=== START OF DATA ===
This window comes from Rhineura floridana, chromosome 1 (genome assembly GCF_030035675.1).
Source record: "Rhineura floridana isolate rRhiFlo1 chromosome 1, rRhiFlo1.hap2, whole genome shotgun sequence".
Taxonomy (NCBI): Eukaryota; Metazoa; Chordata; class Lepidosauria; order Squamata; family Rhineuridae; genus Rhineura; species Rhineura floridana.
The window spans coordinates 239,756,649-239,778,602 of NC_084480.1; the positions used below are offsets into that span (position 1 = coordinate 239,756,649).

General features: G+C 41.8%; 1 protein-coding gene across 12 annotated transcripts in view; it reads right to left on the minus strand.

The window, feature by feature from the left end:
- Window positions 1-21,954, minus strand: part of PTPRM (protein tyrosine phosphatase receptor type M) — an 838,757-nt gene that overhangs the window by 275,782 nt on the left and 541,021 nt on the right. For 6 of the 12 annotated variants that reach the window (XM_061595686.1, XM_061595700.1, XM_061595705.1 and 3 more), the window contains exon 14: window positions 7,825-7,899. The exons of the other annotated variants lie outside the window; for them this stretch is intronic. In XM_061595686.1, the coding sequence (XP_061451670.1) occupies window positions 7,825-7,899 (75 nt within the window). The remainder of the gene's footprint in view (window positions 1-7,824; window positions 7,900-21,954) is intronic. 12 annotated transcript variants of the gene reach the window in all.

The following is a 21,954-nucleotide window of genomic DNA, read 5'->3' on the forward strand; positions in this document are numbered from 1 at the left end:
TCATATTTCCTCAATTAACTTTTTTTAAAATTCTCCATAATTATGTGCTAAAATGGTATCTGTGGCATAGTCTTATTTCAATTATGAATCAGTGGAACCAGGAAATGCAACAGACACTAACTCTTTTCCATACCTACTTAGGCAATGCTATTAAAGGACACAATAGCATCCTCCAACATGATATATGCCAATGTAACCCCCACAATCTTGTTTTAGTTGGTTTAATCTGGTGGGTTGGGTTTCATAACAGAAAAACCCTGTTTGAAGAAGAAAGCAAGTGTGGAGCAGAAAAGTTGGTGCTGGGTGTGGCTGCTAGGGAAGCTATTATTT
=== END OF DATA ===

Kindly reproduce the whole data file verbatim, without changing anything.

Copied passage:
This window comes from Rhineura floridana, chromosome 1 (genome assembly GCF_030035675.1).
Source record: "Rhineura floridana isolate rRhiFlo1 chromosome 1, rRhiFlo1.hap2, whole genome shotgun sequence".
Taxonomy (NCBI): Eukaryota; Metazoa; Chordata; class Lepidosauria; order Squamata; family Rhineuridae; genus Rhineura; species Rhineura floridana.
The window spans coordinates 239,756,649-239,778,602 of NC_084480.1; the positions used below are offsets into that span (position 1 = coordinate 239,756,649).

General features: G+C 41.8%; 1 protein-coding gene across 12 annotated transcripts in view; it reads right to left on the minus strand.

The window, feature by feature from the left end:
- Window positions 1-21,954, minus strand: part of PTPRM (protein tyrosine phosphatase receptor type M) — an 838,757-nt gene that overhangs the window by 275,782 nt on the left and 541,021 nt on the right. For 6 of the 12 annotated variants that reach the window (XM_061595686.1, XM_061595700.1, XM_061595705.1 and 3 more), the window contains exon 14: window positions 7,825-7,899. The exons of the other annotated variants lie outside the window; for them this stretch is intronic. In XM_061595686.1, the coding sequence (XP_061451670.1) occupies window positions 7,825-7,899 (75 nt within the window). The remainder of the gene's footprint in view (window positions 1-7,824; window positions 7,900-21,954) is intronic. 12 annotated transcript variants of the gene reach the window in all.

The following is a 21,954-nucleotide window of genomic DNA, read 5'->3' on the forward strand; positions in this document are numbered from 1 at the left end:
TCATATTTCCTCAATTAACTTTTTTTAAAATTCTCCATAATTATGTGCTAAAATGGTATCTGTGGCATAGTCTTATTTCAATTATGAATCAGTGGAACCAGGAAATGCAACAGACACTAACTCTTTTCCATACCTACTTAGGCAATGCTATTAAAGGACACAATAGCATCCTCCAACATGATATATGCCAATGTAACCCCCACAATCTTGTTTTAGTTGGTTTAATCTGGTGGGTTGGGTTTCATAACAGAAAAACCCTGTTTGAAGAAGAAAGCAAGTGTGGAGCAGAAAAGTTGGTGCTGGGTGTGGCTGCTAGGGAAGCTATTATTT